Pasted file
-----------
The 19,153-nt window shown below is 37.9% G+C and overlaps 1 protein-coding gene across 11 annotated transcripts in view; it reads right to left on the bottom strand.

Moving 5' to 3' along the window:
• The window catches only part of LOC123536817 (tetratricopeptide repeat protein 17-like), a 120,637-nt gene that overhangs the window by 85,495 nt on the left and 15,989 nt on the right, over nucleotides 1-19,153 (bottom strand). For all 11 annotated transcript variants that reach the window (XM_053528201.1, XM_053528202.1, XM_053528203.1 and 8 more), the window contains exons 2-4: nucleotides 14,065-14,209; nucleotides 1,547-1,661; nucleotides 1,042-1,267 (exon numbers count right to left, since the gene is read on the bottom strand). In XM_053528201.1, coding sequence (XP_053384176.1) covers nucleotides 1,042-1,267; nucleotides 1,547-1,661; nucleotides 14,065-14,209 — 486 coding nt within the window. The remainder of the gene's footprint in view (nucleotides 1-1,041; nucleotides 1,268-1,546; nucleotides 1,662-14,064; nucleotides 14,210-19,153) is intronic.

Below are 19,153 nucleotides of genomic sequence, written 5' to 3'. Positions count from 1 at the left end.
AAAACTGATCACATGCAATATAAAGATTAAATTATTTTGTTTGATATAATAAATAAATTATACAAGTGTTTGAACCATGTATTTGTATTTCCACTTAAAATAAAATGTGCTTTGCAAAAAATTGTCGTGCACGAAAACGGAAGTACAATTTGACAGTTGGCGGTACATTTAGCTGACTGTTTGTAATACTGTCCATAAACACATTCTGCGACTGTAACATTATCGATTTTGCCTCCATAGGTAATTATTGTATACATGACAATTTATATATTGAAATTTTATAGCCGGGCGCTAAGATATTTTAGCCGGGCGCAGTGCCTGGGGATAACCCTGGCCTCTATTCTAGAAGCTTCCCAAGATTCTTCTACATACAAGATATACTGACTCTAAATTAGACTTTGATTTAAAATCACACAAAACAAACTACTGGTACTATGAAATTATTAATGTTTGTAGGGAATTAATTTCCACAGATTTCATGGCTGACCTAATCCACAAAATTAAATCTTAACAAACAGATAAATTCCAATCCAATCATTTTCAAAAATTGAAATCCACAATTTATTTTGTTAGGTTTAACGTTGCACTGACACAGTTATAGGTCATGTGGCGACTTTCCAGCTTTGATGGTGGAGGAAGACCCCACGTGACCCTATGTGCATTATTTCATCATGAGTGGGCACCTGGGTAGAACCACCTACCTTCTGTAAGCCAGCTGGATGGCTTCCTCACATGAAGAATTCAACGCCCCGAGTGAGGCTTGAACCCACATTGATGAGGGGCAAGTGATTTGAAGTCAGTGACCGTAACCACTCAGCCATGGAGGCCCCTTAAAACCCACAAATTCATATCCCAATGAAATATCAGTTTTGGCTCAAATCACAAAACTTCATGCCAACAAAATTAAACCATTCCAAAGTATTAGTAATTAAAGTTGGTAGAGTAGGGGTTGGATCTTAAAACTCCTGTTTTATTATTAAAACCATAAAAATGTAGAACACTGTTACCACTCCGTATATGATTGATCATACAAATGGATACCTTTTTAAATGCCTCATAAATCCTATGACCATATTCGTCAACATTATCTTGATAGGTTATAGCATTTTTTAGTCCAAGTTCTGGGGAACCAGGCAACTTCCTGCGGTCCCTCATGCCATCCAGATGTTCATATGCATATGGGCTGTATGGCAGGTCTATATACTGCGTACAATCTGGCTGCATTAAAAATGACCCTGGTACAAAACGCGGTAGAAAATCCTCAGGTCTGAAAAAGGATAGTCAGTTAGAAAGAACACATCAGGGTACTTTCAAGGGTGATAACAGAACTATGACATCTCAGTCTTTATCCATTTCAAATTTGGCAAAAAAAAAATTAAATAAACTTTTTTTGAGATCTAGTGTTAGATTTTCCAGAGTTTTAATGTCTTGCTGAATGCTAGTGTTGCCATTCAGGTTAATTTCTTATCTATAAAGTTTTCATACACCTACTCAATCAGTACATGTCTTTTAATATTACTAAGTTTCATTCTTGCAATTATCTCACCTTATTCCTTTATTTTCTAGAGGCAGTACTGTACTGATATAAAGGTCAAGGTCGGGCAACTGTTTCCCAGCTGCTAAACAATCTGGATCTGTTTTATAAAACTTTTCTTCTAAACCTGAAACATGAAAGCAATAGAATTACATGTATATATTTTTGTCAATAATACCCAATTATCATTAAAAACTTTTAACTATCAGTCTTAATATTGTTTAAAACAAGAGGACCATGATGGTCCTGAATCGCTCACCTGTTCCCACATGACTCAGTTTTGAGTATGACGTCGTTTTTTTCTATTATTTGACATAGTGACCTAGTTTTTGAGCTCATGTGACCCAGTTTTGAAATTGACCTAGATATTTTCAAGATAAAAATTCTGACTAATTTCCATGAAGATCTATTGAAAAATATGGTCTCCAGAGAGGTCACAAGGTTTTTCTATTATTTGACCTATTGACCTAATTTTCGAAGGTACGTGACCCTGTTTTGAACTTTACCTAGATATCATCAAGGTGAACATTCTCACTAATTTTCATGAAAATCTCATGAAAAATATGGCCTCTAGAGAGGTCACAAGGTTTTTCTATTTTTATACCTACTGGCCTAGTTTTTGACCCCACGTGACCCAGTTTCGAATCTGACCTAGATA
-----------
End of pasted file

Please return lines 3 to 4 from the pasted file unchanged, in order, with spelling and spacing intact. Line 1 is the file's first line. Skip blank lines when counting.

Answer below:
• The window catches only part of LOC123536817 (tetratricopeptide repeat protein 17-like), a 120,637-nt gene that overhangs the window by 85,495 nt on the left and 15,989 nt on the right, over nucleotides 1-19,153 (bottom strand). For all 11 annotated transcript variants that reach the window (XM_053528201.1, XM_053528202.1, XM_053528203.1 and 8 more), the window contains exons 2-4: nucleotides 14,065-14,209; nucleotides 1,547-1,661; nucleotides 1,042-1,267 (exon numbers count right to left, since the gene is read on the bottom strand). In XM_053528201.1, coding sequence (XP_053384176.1) covers nucleotides 1,042-1,267; nucleotides 1,547-1,661; nucleotides 14,065-14,209 — 486 coding nt within the window. The remainder of the gene's footprint in view (nucleotides 1-1,041; nucleotides 1,268-1,546; nucleotides 1,662-14,064; nucleotides 14,210-19,153) is intronic.

Below are 19,153 nucleotides of genomic sequence, written 5' to 3'. Positions count from 1 at the left end.